Page 4830 - Week 15 - Wednesday, 14 December 2005

Next page . . . . Previous page . . . . Speeches . . . . Contents . . . . Debates(HTML) . . . . PDF . . . .

I think when Dr Foskey asks this question, she has to be familiar with what are the formal requirements under the law for the assessment of, say, a development application and what are the policy requirements of the government around consultation on broader policy issues. That is what the planning authority does. I believe they engage very effectively and very broadly on a range of issues. There will always be someone who disagrees with that. Usually that disagreement comes about because they do not like the development proposal, so the immediate response is to say, “I was not consulted.” That is not an argument. The argument should be about the quality of the proposal itself, the merits of the proposal itself and whether or not it stacks up. That is what the argument should be about.

I know that some people say that but, quite frankly, ACTPLA has a very comprehensive consultation process in relation to policy, such as that for the Molonglo Valley. Ultimately they are responsible for ensuring that, when a formal proposal comes forward, say, in the context of a development application, they use the land act and the requirements of the land act clearly and completely in advising those parties who should be formally notified of particular proposals.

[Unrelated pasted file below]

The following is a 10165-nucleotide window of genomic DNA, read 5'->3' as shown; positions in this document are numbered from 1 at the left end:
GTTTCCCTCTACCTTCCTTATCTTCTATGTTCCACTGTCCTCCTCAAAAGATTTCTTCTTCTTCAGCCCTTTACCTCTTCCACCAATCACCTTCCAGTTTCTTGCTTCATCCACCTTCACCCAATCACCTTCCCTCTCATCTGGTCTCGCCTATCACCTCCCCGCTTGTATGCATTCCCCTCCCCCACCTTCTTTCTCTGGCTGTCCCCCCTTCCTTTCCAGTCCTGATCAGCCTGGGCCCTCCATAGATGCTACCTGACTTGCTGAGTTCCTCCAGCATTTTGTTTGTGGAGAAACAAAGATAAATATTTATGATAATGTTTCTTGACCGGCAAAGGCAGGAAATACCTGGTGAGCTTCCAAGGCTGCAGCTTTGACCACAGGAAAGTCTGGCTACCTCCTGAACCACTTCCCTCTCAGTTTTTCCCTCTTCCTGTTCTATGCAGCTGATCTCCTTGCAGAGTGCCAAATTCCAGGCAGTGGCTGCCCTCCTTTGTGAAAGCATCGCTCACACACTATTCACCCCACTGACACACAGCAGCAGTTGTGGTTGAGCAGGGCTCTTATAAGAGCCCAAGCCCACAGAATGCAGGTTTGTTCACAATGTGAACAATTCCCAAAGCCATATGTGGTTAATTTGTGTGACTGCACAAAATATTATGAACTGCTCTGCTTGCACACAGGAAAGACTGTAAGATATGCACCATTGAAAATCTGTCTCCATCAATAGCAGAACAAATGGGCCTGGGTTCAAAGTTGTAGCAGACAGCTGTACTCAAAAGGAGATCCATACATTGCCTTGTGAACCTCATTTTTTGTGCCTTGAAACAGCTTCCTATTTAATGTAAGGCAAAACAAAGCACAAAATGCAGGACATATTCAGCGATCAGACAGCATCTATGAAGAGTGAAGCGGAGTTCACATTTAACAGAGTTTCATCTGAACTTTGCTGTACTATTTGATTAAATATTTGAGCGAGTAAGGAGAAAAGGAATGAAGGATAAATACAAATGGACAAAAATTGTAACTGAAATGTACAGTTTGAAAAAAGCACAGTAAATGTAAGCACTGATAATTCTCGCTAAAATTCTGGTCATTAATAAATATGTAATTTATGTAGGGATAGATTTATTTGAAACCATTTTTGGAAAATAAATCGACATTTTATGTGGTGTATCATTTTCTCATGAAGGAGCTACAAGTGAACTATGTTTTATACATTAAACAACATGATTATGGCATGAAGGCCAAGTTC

DR FOSKEY: I ask a supplementary question. Can the Minister assure the Assembly that that policy requirement for community engagement will still apply after the introduction of the new reformed planning system and that major and contentious developments will be brought to the attention of local communities?

MR CORBELL: Yes, I can. Large-scale, complex development proposals will still need to be considered through a formal process of development assessment. As the government has outlined in its consultation process on planning system reform, we are proposing that development assessment will essentially fall into five tracks: merit; code; prohibited; impact and exempt. Those five tracks will specify the circumstances in which a development proposal should be considered and whether or not public notification and third party appeal are available, depending on the nature of the development.

So, yes, depending on the development, there will still be clear opportunities for the public to comment and to potentially object. In particular, that will be the case in relation to impact and merit of assessable projects, less so in relation to code and obviously not applicable in relation to prohibited or exempt track assessment.

Education—university admission index

MS PORTER: Mr Speaker, my question, through you, is to the Chief Minister. I note that today’s Canberra Times provides details of the top performing ACT year 12 students in the university admission index. Could you update the Assembly on these results?

MR STANHOPE: I certainly thank Ms Porter for her question and the consuming, deep interest she shows in education in the ACT as the chair of the Standing Committee on Education, Training and Young People.

I take the opportunity today to acknowledge the absolutely fantastic results that were achieved by ACT students this year. The ACT certainly leads Australia in educational

Next page . . . . Previous page . . . . Speeches . . . . Contents . . . . Debates(HTML) . . . . PDF . . . .